Mary was not the only woman at the tomb, but it is typical to identify a group by referring to one member and verse 2 indicates more women were present when she states “we do not know…” Mary runs to tell the disciples out of fear that Jesus’ body had been stolen. Grave robbing was apparently fairly common. Emperor Claudius (AD 41-54), a decade or so later, would make the crime a capital offense.

Then John informs us of a foot race to the tomb between he and the older Peter (3-4). Luke 24:12 only mentions the presence of Peter, but later on he states “some of our companions went to the tomb…” (Luke 24:24). Once again, an apparent discrepancy is removed by simply paying close attention to the text itself.

The presence of the linens (5) argues against the explanation that the body of Jesus was stolen. A group of thieves would have no reason to leave the linens behind.

The empty tomb is incredibly important. The rapid growth of Christianity is unexplainable apart from an empty tomb. But the climax of this section comes at the end, when John saw the empty tomb and believed. Hoskyns remarks, “The pre-eminence of the faith of the Beloved Disciple is the climax of the narrative.”

The beloved disciple believed Jesus because he rose from the dead even though he didn’t understand the Old Testament prophecies yet (9). John is accusing himself that he didn’t believe until he saw the proofs of the resurrection. Although this is a humble admission to their lack of complete understanding, we know that they believed based upon Christ’s personal testimony (John 14:25-26; 16:12-15).

What Scripture is John referencing here?

  • He could possibly have Hosea 6:2 or Jonah 1:17 in mind, both of which refer to the “third day”.
  • Or maybe he had Isaiah 53:10-12 in mind, which refers to the Messianic Servant as being alive after his death.
  • Or, maybe John has Psalm 16:10 on his mind in reference to the Holy One who will not see corruption. Paul’s explanation in Acts 13:35-37 is helpful:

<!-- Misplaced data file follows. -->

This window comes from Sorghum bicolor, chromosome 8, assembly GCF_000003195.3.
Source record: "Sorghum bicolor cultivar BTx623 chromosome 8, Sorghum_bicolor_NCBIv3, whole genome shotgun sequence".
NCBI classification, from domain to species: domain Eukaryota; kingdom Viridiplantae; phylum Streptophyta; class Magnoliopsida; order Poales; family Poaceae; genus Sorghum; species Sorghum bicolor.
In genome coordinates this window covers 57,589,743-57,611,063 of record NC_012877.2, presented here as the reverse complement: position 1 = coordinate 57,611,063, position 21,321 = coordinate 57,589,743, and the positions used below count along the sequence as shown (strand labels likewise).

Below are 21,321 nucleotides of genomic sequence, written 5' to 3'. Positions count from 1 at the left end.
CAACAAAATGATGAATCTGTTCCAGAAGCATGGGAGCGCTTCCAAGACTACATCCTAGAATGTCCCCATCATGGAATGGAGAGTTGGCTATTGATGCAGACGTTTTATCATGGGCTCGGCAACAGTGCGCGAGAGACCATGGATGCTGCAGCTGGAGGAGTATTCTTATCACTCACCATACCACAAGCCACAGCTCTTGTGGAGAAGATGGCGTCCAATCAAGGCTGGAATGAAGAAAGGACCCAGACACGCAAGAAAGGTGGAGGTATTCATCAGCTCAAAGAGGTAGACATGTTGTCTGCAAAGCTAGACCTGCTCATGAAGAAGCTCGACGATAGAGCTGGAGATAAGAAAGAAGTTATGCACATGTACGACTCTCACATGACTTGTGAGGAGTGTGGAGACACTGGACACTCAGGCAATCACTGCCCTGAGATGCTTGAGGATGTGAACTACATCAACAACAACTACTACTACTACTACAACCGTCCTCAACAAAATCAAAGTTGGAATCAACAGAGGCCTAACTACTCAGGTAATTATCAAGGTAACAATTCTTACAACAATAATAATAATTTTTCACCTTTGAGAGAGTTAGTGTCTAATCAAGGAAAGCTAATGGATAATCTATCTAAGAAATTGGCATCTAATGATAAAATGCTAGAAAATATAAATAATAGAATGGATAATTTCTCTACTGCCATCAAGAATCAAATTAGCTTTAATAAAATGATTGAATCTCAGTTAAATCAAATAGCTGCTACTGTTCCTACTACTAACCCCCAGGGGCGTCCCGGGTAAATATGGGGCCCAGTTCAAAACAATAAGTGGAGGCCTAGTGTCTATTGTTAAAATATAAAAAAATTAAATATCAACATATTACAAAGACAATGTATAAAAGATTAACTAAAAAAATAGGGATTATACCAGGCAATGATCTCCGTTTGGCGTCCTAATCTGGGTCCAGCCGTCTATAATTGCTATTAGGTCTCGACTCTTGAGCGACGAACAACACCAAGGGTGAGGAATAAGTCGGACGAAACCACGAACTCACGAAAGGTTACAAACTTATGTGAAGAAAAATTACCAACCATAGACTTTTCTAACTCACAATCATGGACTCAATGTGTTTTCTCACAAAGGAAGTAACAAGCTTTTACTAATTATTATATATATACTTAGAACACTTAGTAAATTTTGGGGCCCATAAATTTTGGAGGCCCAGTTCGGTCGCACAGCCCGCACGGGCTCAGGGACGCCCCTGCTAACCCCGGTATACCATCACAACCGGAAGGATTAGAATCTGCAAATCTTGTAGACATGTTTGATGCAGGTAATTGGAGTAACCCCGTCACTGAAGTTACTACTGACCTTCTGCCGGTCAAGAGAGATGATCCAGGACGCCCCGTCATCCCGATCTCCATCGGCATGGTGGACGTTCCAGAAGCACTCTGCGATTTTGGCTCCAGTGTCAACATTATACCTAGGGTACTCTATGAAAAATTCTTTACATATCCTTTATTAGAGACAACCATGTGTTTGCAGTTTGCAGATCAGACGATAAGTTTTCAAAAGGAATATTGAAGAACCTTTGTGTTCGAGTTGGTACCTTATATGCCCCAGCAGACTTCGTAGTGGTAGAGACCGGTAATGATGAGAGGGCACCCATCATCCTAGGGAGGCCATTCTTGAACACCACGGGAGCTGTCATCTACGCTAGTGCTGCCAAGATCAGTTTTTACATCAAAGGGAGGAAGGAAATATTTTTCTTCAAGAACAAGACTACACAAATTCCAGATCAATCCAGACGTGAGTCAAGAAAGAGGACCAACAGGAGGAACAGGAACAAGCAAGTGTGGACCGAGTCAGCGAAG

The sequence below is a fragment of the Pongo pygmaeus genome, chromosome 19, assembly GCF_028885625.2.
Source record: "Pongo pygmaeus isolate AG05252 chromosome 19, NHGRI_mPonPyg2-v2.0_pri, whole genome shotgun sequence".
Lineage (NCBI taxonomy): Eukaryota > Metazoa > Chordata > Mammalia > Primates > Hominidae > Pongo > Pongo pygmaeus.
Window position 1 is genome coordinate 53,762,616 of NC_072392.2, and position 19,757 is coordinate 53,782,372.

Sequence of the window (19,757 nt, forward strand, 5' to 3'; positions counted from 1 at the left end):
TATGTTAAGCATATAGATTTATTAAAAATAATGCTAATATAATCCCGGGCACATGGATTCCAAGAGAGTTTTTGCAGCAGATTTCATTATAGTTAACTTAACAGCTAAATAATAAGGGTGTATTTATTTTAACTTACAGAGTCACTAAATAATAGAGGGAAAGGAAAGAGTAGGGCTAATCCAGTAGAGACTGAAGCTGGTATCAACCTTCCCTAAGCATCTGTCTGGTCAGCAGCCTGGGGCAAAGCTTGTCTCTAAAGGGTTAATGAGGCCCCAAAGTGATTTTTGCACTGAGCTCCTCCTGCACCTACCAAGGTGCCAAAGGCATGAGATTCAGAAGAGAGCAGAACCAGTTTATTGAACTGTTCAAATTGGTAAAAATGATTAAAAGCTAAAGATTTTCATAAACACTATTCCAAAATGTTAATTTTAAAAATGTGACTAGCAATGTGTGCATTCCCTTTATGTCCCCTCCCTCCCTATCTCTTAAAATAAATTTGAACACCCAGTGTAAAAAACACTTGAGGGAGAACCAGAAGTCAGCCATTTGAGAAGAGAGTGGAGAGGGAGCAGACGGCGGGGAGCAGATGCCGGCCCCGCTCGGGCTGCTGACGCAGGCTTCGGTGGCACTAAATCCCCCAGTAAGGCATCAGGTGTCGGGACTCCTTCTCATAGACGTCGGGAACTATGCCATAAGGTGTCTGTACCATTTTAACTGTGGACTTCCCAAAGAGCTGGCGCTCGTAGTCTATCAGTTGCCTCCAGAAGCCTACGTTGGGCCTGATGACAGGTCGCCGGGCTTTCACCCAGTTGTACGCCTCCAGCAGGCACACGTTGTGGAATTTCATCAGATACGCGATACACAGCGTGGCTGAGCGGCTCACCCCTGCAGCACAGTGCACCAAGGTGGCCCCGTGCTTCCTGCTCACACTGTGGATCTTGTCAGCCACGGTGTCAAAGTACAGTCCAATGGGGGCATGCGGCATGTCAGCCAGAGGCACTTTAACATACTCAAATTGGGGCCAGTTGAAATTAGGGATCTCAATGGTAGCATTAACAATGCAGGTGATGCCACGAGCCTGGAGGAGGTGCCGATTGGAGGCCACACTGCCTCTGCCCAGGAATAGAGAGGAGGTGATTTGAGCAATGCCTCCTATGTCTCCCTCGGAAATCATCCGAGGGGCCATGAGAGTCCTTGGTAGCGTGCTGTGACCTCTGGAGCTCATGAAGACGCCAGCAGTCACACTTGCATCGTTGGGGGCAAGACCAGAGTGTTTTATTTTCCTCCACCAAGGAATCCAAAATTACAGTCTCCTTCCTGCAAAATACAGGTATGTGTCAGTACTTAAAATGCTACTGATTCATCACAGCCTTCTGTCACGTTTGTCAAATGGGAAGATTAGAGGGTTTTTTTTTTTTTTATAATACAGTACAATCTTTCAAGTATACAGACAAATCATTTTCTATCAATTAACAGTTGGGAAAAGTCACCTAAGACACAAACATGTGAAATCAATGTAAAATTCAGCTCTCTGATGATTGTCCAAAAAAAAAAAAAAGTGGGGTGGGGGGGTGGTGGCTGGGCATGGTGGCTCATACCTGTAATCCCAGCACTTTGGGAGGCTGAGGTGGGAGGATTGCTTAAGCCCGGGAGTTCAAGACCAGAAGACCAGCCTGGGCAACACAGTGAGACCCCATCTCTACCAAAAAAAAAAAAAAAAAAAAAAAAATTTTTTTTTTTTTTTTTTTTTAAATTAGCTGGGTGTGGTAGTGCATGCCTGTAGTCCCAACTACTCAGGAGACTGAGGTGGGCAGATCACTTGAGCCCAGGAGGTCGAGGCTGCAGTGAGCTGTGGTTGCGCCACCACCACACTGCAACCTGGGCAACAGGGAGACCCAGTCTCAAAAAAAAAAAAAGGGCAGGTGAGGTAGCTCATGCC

“Therefore he says also in another psalm, ‘You will not let your Holy One see corruption.’ For David, after he had served the purpose of God in his own generation, fell asleep and was laid with his fathers and saw corruption, but he whom God raised up did not see corruption.”

One thing is clear: Belief in the resurrection came first. They did not manufacture a resurrection account in order to fit their unique interpretation of the Old Testament.

Skipping down to verse 29, after Thomas’ expression of faith, we see a blessing extended to those who believe without having seen. Jesus says, “Have you believed because you have seen me? Blessed are those who have not seen and yet have believed.”

Do you see yourself in this chapter? Do you see yourself in the fearful state of the disciples? Do you find yourself like Thomas, doubting the claims of Christianity?

It is interesting that the gospel accounts never provide eyewitness testimony of the resurrection. No one actually witnessed Jesus rise from the dead. They saw the empty tomb. And they saw the risen Lord. But nobody saw His dead body come to life. Why didn’t Christ rise in the presence of a crowd? One reason could be that a secret resurrection places all of us on the same level. All of us must come to saving faith by trusting the word of another.

Iain Campbell states it like this, “The women must trust the angels; the disciples must trust the women; we must trust the disciples.” Will you believe even though you have not seen Jesus? Will you trust the testimony of these women? Will you trust the testimony of these disciples who gave up their lives in order to share it? This is the Word of God! You can either receive it or reject it. But you are not left with the option to be indifferent toward it.

The resurrection is a call to respond in faith. With the faith of the disciples stirred, the narrative shifts back to Mary where we focus on…

The Gift of Comfort (11-18) 

The angels ask Mary why she’s weeping (11-13). Their question contains both rebuke and comfort. This is not an occasion for grief. Mary should not be weeping as one who is without hope.

Then she sees Jesus but doesn’t recognize him (14). DA Carson comments, “As grand as her devotion to him was, her estimate of him was still far too small.”⁠1 She could not imagine that he would be alive even though she would have heard him say that he would rise again on several occasions.

Jesus asks, “Woman, why are you weeping? Whom are you seeking?” (15-16). When her response indicates she still doesn’t get it, Jesus says one word that changes everything. He calls her by her name; “Mary.” Mary responds to the voice of Jesus calling her by name.

He is the Good Shepherd (John 10:4). Calvin writes,

“That voice of the shepherd, therefore, enters into Mary’s heart, opens her eyes, arouses all her senses, and affects her in such a manner, that she immediately surrenders herself to Christ.”⁠2

Jesus knows his sheep and invites them to come to him.